A Rare Medium Well Done: 11.1.12
Bert Cooper loudly proclaimed, “one never knows how loyalty is born”. That may be true in the hit TV show Mad Men where Cooper is portrayed by actor Robert Morse, but it’s not so in the sport of NASCAR.
One is keenly aware of how loyalty is born. You create a sense of worth and never insult their intelligence. NASCAR is a master at this notion. They continuously paint a respectful portrait as to which their fandom is not only included, but a vital mechanism.
And for their positive protocol, they are awarded a patronage partnership of unwavering customers.
NASCAR fans are the best in all of sports. No other arena claims such a devoted bond of spectators. Their voice is loud and clear. It is a maxim observed all week. But most noted on race day. An undying holy holiday for most. A day at the races (pardon my Marx Brothers reference) is a carefully crafted pilgrimage planned sometimes a year before. Oh yeah, NASCAR fans are ready and willing with their support.
A quick glance at the masses at a NASCAR event is often a cross section of our country. Doctors and lawyers sitting beside construction workers and factory laborers. The diamond encrusted social mavens tailgating with honest, hardworking blue collar crowd. And everyone comes together in a harmonic convergence of passion. It’s a sight to bewilder. Actually, it’s an appearance that shines bright. All with the same motive. To have a good time. To cheer. To yell. To assist your driver to victory lane. To at times suffer the agony of defeat with your hero. To seconds after the contest is concluded, immediately plotting your next race.
To know the NASCAR patron you must examine the word ‘fan’. It is derived from the root word ‘fanatic’. Webster defines it as ” a person enthusiastic about his interest”. I’m betting Mr.Webster never attended a NASCAR event. If he did he might have amended the definition to ”a person of supreme enthusiasm”. And their devotees cut a swath of a standard-bearing mentality to fly the flag of their 180 mph conquering combatants. In other words, they wear the gear.
Do they ever sport the gear. All fans have their favorite drivers. And all are draped in their daredevils colors. And they will stand in line for an hour to buy the new apparel. I would estimate that over 90% of fans that attend a NASCAR event are wearing some sort of driver type attire. And pity the unannounced fan that disparages ‘their’ driver. That might lead to a friendly disagreement that usually concludes with the two coming together and drinking a beer. Priceless!!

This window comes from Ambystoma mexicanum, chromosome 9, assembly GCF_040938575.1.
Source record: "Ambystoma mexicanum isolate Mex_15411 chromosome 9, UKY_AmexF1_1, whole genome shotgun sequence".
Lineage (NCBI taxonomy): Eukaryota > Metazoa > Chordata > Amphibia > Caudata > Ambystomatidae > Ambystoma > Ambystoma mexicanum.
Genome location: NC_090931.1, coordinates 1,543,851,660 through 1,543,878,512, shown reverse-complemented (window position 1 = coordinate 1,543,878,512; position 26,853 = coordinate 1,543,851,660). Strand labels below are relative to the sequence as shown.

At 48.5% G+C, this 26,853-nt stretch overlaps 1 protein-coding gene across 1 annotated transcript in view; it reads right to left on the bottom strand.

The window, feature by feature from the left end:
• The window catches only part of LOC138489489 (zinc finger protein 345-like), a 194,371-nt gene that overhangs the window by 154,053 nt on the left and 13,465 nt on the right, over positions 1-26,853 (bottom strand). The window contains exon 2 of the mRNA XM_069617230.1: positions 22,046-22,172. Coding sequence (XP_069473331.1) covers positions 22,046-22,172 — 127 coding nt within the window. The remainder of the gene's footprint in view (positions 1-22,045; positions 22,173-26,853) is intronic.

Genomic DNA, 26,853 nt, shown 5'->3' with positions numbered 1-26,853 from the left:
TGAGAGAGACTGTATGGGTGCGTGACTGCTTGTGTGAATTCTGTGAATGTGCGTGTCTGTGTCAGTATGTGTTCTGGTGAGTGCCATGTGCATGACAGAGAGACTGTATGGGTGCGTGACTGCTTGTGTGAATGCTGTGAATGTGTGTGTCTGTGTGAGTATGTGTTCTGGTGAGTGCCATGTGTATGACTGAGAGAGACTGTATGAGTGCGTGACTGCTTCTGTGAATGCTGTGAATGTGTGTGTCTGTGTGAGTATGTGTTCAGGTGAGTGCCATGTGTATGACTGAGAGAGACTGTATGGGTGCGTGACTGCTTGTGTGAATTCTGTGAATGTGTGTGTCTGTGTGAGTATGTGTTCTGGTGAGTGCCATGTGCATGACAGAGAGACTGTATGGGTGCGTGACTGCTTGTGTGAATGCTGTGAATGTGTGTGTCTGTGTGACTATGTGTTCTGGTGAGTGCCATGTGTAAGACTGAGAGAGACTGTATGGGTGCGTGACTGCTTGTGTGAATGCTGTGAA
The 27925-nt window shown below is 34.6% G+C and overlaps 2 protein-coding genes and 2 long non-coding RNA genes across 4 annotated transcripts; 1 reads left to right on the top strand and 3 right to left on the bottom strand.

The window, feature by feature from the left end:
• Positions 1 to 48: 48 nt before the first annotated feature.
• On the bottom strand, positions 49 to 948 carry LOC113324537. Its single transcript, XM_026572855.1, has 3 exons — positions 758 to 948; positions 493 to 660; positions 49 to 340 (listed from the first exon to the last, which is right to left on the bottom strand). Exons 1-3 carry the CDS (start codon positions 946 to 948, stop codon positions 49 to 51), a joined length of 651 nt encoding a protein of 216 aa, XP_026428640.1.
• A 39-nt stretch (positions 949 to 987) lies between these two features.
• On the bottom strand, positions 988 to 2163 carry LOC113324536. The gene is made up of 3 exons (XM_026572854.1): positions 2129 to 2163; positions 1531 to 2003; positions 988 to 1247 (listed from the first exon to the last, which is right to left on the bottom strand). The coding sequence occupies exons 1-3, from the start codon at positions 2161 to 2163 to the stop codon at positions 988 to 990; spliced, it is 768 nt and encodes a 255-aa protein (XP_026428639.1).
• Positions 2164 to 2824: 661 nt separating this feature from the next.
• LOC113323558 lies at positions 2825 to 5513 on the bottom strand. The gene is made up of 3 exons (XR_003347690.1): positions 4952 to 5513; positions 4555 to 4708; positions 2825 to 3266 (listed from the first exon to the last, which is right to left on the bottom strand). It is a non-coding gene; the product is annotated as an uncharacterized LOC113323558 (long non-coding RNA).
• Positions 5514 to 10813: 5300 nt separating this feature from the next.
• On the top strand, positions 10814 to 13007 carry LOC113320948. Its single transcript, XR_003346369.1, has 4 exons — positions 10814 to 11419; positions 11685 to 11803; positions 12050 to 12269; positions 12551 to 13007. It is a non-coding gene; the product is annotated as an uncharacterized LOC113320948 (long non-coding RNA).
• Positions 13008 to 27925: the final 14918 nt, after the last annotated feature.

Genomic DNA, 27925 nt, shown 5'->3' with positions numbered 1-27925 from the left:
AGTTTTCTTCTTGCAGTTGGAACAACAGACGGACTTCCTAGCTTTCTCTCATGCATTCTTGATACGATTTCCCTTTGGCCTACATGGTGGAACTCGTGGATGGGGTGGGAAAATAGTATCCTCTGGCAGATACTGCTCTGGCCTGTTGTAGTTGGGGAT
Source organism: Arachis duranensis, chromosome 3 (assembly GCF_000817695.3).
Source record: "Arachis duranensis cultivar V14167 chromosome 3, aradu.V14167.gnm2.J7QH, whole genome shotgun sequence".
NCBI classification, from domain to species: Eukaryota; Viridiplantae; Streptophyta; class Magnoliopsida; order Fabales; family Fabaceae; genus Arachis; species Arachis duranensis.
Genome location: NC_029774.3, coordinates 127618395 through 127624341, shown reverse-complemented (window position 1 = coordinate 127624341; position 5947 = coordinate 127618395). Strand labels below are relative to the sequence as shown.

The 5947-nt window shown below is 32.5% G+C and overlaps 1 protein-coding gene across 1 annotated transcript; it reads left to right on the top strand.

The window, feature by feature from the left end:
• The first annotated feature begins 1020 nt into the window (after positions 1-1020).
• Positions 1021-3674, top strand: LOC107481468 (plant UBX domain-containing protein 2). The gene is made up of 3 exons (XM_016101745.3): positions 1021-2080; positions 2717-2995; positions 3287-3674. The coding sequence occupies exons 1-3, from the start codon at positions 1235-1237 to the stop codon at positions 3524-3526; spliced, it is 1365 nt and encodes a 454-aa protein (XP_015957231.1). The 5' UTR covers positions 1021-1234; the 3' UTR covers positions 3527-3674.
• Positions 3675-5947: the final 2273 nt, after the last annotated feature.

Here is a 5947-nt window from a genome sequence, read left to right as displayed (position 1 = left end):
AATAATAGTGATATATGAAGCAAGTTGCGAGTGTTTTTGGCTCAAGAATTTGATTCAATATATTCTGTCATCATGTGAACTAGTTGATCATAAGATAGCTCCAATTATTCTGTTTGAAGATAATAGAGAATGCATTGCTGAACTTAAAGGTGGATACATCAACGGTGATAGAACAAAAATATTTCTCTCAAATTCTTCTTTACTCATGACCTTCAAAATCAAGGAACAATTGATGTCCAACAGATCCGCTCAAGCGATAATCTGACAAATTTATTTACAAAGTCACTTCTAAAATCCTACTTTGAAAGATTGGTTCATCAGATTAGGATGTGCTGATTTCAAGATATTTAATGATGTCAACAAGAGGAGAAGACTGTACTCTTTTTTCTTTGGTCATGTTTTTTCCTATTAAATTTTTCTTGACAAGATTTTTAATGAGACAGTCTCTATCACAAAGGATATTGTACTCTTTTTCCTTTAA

They live through their driver. And whatever sponsorship their driver endorses, so do they. If its Tide soap that their hero hawks, you can bet that fan will wash all clothes in Tide. If your driver pits Miller Lite beer, then that is your beer of choice. Now if suddenly that driver switches sponsorship to Budweiser, you guessed it, you now drink Budweiser. It’s a cult-like devotion only without the mind games.
NASCAR gets a bad rap as a deep south Dixie caravan. That may have been correct 20 years ago. But no more. NASCAR has become a national sport. From Dover to Sonoma, Michigan to Texas it lays claim to matchless mates of all genres. What was birthed as a sport pitting fearless, back road bootleggers is now a Fortune 500 outfit. All because the fans went and kept coming back. And back. And back. It evolved into the largest spectator sport in the country. A mass of humanity that lasts from Daytona Beach through a series of national pits tops, then weaves its way back to Florida to crown their champion in Homestead. And the fans are there each week. Always engrossed in an animated, anxious and ardent manner. Drinking beer and eating freshly grilled meat.
And having the time of their lives.
Always wrapped in their beloved drivers gear.
Tomorrow is work time. Tomorrow it’s back to the usual grinds of life. But today it’s race day. No worries. No cares.
They salute the flag. No matter if its Dale Earnhardt’s famous number ‘3’ or Old Glory, they salute. Loyalty and patriotism. It’s alive and well.
Coming to a track near you…
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